Photos copyright 2013-2016 Regina Rickert. All rights reserved.

I'm going to try firing up the blog again for 2016, especially the nature/landscape side of things. It is in desperate need of a redesign so I will be working on that while shooting for KSTV. Unfortunately the slideshows on older posts have been disabled by flickr. You can find all of my work in my gallery.

Monday, February 25, 2008

Workflow additions to improve your photos

I often get asked photo quality questions when doing my fantasy portraits. I would like to share a few tips and tricks on how I make sure that I start with the best quality image possible when creating the portraits.

Since most of my clients aren't photographers by nature, the number one problem I see with the average snapshot is the presence of digital noise. Noise appears as a grainy texture or sometimes even tiny dots of color.

One of my first steps in preparing an image is running it through a program designed to eliminate noise. I use Noiseware for my noise reduction. Noise Ninja is another popular program.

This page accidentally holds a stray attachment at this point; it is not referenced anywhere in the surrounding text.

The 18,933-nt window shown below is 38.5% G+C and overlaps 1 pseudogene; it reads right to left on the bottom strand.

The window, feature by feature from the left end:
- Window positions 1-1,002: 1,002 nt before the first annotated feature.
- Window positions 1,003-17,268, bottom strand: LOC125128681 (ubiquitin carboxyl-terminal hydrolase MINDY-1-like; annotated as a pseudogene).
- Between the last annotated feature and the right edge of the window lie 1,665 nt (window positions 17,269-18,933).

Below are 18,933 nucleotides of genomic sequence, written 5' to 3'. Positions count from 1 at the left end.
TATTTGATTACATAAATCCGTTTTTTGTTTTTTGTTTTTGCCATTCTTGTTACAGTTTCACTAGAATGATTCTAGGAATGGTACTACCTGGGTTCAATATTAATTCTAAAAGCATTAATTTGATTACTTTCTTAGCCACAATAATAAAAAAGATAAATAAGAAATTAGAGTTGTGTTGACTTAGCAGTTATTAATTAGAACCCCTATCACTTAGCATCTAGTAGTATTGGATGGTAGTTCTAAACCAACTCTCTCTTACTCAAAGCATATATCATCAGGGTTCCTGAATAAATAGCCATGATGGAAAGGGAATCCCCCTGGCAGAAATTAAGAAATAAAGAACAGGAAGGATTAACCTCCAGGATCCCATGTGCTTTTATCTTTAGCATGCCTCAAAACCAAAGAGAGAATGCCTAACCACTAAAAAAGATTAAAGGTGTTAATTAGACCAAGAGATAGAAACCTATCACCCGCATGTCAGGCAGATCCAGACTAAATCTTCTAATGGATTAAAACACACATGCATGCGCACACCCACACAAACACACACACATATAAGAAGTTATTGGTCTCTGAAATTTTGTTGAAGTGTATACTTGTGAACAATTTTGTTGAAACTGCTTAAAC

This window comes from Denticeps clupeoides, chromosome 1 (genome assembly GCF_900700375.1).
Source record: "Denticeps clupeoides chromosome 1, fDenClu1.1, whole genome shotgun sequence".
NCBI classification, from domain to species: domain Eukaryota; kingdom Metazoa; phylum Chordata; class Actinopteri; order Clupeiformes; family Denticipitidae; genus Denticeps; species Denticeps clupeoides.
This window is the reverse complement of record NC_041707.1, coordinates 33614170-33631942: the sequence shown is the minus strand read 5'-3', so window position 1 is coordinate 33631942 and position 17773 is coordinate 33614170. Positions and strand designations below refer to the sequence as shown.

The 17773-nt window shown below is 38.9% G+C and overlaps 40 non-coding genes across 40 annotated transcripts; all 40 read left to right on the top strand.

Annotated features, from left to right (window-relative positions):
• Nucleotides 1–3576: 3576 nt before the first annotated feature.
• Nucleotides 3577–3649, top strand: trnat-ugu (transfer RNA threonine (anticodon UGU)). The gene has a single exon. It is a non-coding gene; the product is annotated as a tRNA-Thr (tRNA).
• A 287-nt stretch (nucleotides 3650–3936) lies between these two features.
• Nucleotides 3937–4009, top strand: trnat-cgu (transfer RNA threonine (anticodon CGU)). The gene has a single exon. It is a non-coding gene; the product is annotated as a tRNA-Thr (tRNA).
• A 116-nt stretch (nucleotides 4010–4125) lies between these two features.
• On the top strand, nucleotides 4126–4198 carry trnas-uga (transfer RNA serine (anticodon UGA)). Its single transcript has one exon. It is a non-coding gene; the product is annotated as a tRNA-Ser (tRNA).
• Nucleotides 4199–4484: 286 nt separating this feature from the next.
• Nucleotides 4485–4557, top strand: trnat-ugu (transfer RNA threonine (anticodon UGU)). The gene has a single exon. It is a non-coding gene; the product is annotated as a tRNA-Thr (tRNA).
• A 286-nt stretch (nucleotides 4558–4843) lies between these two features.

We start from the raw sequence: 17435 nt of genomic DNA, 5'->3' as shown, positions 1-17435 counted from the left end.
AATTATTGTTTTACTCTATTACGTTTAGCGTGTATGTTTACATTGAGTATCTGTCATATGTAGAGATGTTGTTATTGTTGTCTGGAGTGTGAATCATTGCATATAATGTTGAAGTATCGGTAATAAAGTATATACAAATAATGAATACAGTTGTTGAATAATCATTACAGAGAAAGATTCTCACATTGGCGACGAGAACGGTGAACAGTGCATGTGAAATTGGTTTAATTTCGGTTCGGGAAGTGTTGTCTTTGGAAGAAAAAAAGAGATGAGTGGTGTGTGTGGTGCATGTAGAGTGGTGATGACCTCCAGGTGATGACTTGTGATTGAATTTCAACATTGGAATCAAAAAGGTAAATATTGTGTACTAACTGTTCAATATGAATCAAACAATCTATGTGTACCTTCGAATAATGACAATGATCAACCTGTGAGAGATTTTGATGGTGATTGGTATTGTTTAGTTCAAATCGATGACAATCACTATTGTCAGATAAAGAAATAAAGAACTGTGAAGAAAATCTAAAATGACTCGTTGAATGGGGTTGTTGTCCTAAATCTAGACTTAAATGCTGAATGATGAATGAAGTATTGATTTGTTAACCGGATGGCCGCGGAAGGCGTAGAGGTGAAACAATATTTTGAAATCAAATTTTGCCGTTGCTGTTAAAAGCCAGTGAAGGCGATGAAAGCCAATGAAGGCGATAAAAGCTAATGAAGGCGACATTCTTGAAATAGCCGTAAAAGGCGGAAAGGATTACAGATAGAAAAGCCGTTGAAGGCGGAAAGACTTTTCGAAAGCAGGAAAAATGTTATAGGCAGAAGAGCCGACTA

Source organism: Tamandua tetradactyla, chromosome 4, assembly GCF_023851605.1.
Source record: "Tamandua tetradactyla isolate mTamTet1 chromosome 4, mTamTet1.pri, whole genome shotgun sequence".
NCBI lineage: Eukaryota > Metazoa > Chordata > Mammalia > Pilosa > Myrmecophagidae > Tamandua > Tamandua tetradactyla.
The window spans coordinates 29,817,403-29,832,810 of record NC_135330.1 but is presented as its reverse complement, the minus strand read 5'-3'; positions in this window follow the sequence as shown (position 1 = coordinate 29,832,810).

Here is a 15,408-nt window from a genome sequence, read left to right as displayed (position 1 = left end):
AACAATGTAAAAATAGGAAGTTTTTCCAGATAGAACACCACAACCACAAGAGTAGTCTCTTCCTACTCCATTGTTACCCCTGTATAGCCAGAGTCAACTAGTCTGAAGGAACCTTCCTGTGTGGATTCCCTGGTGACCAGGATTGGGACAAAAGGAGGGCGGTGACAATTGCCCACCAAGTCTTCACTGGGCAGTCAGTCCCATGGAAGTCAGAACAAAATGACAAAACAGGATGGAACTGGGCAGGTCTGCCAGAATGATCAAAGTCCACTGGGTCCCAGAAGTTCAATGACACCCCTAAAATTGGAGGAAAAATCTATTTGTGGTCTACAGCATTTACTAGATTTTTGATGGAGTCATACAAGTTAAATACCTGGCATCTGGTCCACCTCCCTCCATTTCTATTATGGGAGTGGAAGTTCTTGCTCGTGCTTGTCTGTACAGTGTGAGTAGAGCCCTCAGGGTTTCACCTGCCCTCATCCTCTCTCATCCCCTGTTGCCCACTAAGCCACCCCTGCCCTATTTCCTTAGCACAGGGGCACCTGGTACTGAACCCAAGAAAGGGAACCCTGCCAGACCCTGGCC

The Community Edition of Noiseware is available as a free download here:

My next step is to run a defog.

In Photoshop:
Go to Filters>Sharpen>Unsharp Mask and enter these values:

Sometimes this can be a little too much, so you can half it or run it on a layer and adjust the opacity (slider) until you get the look you want.

I have a defog action from Renee Oakenfull at Vibe Studios that is fantastic. You can find her link in my favorites.

Here is an example of what running the defog does for your photo:

The key is to run it at the beginning of your workflow.

This makes an amazing difference in my nature images.

Next I would make any color corrections, contrast adjustments, etc.

The last step should be sharpening.

Here is a fantastic thread with techniques for sharpening from Jessica Bell:
Sharpening tutorial

For a good year I used this process at the end of my workflow:

In Photoshop:
Go to Filters>Sharpen>Unsharp Mask and enter these values:

It is good for general purposes, but I found my macros needed a little more.

I use the technique outlined in this article from Outdoor Photographer Magazine:
Sharpening Techniques

Jess has created some wonderful sharpening actions that are available on her blog:

These are all I use now. They take the guesswork out of it and make it so quick and easy.

A simple run through Noiseware, a quick defog and a little sharpening go a long way in preparing an image for my portraits. I hope you will give some of these techniques a try.



Copyright for these photos belongs solely to Regina Rickert. All rights reserved.